KIT is the first largest national monument in Amsterdam to get rid of gas

Published on Monday, November 8News

The monumental building of the Royal Tropical Institute, the KIT, will stop using gas. This makes Plantagelid KIT the largest national monument in Amsterdam that turns off the gas tap. KIT will use underground heat and cold storage to heat the historic building. The hotel building on the KIT campus will also stop using gas.

Tropen Hotel
The reason for KIT’s switch to gasless heating is the renovation of KIT’s hotel on the site: the Tropen Hotel. The hotel building – a concrete tower from 1969 that originally served as accommodation for international students and KIT guests – is being thoroughly renovated inside and out. The central heating system, which also supplies the monumental main building with heat, will also be replaced. The plan to make the hotel but also the KIT building more sustainable is a challenge. With a floor area of ​​about 33,000 m2, that is five football fields, the Royal Tropical Institute is the largest national monument in Amsterdam that runs on gas. The project involves an investment of around 3 million euros, an amount that KIT expects to be able to recoup within a period of approximately 10 years. It also makes KIT less dependent on fluctuating energy prices.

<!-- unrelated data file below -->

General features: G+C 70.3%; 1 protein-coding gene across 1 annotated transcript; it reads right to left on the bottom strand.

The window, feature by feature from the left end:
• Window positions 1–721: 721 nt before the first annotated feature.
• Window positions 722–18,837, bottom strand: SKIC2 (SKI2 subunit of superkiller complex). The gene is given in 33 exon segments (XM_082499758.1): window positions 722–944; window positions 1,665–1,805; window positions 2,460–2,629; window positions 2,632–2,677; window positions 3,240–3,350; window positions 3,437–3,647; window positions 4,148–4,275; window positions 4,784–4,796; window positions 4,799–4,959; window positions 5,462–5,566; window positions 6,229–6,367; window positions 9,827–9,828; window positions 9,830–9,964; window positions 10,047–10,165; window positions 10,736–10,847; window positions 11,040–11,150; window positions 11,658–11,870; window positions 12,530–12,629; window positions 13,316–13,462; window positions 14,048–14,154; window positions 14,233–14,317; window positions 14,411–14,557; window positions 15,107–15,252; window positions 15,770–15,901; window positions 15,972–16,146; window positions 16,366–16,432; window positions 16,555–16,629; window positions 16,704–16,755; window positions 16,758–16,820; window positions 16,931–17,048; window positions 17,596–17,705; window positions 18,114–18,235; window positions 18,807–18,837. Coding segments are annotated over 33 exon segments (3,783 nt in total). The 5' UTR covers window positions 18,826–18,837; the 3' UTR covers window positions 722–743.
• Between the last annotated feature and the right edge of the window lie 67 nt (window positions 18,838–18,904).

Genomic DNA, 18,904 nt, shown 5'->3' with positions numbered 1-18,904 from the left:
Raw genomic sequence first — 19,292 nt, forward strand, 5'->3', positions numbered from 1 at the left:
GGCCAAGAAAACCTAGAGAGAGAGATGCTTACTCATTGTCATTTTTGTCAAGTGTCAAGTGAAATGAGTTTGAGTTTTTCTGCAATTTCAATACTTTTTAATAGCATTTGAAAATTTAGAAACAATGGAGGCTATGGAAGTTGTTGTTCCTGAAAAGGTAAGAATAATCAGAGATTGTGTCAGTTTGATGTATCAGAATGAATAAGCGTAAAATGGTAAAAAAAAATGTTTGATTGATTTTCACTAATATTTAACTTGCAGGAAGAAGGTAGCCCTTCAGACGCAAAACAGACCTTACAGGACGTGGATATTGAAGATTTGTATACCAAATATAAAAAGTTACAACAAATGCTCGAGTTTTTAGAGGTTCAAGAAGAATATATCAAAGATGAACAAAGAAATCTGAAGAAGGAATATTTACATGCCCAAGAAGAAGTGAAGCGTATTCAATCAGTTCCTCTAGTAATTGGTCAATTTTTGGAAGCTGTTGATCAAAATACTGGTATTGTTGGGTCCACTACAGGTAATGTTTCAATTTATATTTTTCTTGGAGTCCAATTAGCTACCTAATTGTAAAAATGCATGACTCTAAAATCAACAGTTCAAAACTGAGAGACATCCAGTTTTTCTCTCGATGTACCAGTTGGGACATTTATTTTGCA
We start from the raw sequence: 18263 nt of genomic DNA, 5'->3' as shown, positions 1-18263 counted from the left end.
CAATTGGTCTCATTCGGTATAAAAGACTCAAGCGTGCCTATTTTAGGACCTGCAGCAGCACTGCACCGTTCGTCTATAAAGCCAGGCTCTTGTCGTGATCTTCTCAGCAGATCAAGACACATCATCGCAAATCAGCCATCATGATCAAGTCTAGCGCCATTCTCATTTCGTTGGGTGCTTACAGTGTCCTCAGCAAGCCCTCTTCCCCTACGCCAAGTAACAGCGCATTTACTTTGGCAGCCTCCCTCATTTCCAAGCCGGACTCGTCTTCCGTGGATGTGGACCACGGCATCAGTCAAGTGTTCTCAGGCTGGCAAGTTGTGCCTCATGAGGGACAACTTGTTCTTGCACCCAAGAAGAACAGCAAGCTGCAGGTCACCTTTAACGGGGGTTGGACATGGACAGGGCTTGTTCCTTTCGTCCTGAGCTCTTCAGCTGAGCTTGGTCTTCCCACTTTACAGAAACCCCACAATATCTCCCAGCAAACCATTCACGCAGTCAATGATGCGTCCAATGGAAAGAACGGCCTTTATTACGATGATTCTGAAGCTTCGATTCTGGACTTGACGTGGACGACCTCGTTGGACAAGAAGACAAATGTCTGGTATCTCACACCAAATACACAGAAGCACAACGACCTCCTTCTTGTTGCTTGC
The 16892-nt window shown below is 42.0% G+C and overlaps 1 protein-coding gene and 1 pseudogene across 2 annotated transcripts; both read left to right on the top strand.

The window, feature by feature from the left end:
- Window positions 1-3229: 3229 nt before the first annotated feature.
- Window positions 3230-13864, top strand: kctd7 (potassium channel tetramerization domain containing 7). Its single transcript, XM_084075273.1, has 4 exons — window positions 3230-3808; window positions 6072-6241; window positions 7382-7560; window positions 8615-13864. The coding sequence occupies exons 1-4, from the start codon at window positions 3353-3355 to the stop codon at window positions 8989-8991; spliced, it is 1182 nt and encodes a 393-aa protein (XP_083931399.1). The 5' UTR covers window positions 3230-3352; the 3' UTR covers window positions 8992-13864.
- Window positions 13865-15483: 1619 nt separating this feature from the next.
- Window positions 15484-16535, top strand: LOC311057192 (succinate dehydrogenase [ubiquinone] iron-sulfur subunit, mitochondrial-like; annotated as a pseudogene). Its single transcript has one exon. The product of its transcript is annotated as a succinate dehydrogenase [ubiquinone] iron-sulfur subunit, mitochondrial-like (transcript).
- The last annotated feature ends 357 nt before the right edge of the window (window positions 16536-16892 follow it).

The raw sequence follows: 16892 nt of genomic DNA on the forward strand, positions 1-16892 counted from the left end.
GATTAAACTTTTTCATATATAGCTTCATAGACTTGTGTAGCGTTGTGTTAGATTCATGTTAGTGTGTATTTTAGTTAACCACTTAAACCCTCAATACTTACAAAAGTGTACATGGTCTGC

The historic KIT building and site at Oosterpark is a leading sustainability hotspot in the city. It houses a knowledge center for sustainable development, an environmentally friendly hotel, state-of-the-art facilities for conferences and events, and a café-restaurant with garden terrace. The Tropenmuseum, which has been separated from KIT as an organization since 2015, is also still located in the historic KIT building.

Source; oost online